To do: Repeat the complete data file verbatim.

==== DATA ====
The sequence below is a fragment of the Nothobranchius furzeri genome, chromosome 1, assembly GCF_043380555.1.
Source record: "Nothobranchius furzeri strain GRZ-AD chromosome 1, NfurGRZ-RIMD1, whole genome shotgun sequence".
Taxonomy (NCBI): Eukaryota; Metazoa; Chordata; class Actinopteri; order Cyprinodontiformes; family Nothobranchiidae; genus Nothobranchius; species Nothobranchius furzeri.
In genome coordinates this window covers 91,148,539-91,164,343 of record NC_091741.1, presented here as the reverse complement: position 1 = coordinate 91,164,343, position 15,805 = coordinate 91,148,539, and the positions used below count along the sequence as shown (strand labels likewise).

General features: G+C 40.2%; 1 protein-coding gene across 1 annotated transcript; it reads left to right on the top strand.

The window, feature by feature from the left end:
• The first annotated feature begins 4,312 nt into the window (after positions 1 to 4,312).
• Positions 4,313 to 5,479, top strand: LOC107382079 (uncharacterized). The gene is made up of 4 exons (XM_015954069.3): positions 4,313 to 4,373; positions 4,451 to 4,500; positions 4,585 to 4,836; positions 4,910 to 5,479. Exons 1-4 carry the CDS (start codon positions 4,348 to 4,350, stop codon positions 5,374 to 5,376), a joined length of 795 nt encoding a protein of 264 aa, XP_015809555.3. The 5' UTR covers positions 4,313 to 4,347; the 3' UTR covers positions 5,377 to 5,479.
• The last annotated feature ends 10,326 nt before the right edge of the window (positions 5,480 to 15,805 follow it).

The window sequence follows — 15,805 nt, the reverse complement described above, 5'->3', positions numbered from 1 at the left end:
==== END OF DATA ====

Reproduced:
The sequence below is a fragment of the Nothobranchius furzeri genome, chromosome 1, assembly GCF_043380555.1.
Source record: "Nothobranchius furzeri strain GRZ-AD chromosome 1, NfurGRZ-RIMD1, whole genome shotgun sequence".
Taxonomy (NCBI): Eukaryota; Metazoa; Chordata; class Actinopteri; order Cyprinodontiformes; family Nothobranchiidae; genus Nothobranchius; species Nothobranchius furzeri.
In genome coordinates this window covers 91,148,539-91,164,343 of record NC_091741.1, presented here as the reverse complement: position 1 = coordinate 91,164,343, position 15,805 = coordinate 91,148,539, and the positions used below count along the sequence as shown (strand labels likewise).

General features: G+C 40.2%; 1 protein-coding gene across 1 annotated transcript; it reads left to right on the top strand.

The window, feature by feature from the left end:
• The first annotated feature begins 4,312 nt into the window (after positions 1 to 4,312).
• Positions 4,313 to 5,479, top strand: LOC107382079 (uncharacterized). The gene is made up of 4 exons (XM_015954069.3): positions 4,313 to 4,373; positions 4,451 to 4,500; positions 4,585 to 4,836; positions 4,910 to 5,479. Exons 1-4 carry the CDS (start codon positions 4,348 to 4,350, stop codon positions 5,374 to 5,376), a joined length of 795 nt encoding a protein of 264 aa, XP_015809555.3. The 5' UTR covers positions 4,313 to 4,347; the 3' UTR covers positions 5,377 to 5,479.
• The last annotated feature ends 10,326 nt before the right edge of the window (positions 5,480 to 15,805 follow it).

The window sequence follows — 15,805 nt, the reverse complement described above, 5'->3', positions numbered from 1 at the left end: